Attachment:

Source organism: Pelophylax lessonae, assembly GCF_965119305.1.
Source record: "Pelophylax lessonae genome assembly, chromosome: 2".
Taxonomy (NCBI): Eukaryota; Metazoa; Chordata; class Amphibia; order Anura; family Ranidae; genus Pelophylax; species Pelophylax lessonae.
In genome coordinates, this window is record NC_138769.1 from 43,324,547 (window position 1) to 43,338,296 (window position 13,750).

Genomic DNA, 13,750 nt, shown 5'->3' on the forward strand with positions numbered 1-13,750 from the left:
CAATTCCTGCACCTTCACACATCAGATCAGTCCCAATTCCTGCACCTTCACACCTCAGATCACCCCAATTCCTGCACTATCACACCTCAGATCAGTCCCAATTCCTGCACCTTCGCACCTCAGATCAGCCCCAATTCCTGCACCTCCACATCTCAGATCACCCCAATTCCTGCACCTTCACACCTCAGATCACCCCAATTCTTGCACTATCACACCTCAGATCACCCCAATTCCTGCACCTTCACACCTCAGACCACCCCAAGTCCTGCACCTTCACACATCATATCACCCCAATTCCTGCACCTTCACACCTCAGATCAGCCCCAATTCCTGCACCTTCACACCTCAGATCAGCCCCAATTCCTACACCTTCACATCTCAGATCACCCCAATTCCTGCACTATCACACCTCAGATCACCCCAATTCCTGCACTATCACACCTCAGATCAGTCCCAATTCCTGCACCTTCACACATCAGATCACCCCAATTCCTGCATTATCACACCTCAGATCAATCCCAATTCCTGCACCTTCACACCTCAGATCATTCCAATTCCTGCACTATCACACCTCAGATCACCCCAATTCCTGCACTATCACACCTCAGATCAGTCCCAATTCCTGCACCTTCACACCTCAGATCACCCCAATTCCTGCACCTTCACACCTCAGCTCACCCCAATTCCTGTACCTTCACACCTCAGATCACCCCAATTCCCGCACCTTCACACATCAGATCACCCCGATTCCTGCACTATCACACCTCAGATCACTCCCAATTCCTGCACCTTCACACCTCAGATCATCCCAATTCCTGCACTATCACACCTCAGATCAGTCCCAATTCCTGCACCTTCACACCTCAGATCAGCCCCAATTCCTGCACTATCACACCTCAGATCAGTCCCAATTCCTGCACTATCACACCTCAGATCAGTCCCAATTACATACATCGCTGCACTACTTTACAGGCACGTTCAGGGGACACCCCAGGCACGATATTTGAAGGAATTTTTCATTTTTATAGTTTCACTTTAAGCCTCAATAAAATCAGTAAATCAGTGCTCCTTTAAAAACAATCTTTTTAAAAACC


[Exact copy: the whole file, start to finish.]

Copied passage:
Source organism: Pelophylax lessonae, assembly GCF_965119305.1.
Source record: "Pelophylax lessonae genome assembly, chromosome: 2".
Taxonomy (NCBI): Eukaryota; Metazoa; Chordata; class Amphibia; order Anura; family Ranidae; genus Pelophylax; species Pelophylax lessonae.
In genome coordinates, this window is record NC_138769.1 from 43,324,547 (window position 1) to 43,338,296 (window position 13,750).

Genomic DNA, 13,750 nt, shown 5'->3' on the forward strand with positions numbered 1-13,750 from the left:
CAATTCCTGCACCTTCACACATCAGATCAGTCCCAATTCCTGCACCTTCACACCTCAGATCACCCCAATTCCTGCACTATCACACCTCAGATCAGTCCCAATTCCTGCACCTTCGCACCTCAGATCAGCCCCAATTCCTGCACCTCCACATCTCAGATCACCCCAATTCCTGCACCTTCACACCTCAGATCACCCCAATTCTTGCACTATCACACCTCAGATCACCCCAATTCCTGCACCTTCACACCTCAGACCACCCCAAGTCCTGCACCTTCACACATCATATCACCCCAATTCCTGCACCTTCACACCTCAGATCAGCCCCAATTCCTGCACCTTCACACCTCAGATCAGCCCCAATTCCTACACCTTCACATCTCAGATCACCCCAATTCCTGCACTATCACACCTCAGATCACCCCAATTCCTGCACTATCACACCTCAGATCAGTCCCAATTCCTGCACCTTCACACATCAGATCACCCCAATTCCTGCATTATCACACCTCAGATCAATCCCAATTCCTGCACCTTCACACCTCAGATCATTCCAATTCCTGCACTATCACACCTCAGATCACCCCAATTCCTGCACTATCACACCTCAGATCAGTCCCAATTCCTGCACCTTCACACCTCAGATCACCCCAATTCCTGCACCTTCACACCTCAGCTCACCCCAATTCCTGTACCTTCACACCTCAGATCACCCCAATTCCCGCACCTTCACACATCAGATCACCCCGATTCCTGCACTATCACACCTCAGATCACTCCCAATTCCTGCACCTTCACACCTCAGATCATCCCAATTCCTGCACTATCACACCTCAGATCAGTCCCAATTCCTGCACCTTCACACCTCAGATCAGCCCCAATTCCTGCACTATCACACCTCAGATCAGTCCCAATTCCTGCACTATCACACCTCAGATCAGTCCCAATTACATACATCGCTGCACTACTTTACAGGCACGTTCAGGGGACACCCCAGGCACGATATTTGAAGGAATTTTTCATTTTTATAGTTTCACTTTAAGCCTCAATAAAATCAGTAAATCAGTGCTCCTTTAAAAACAATCTTTTTAAAAACC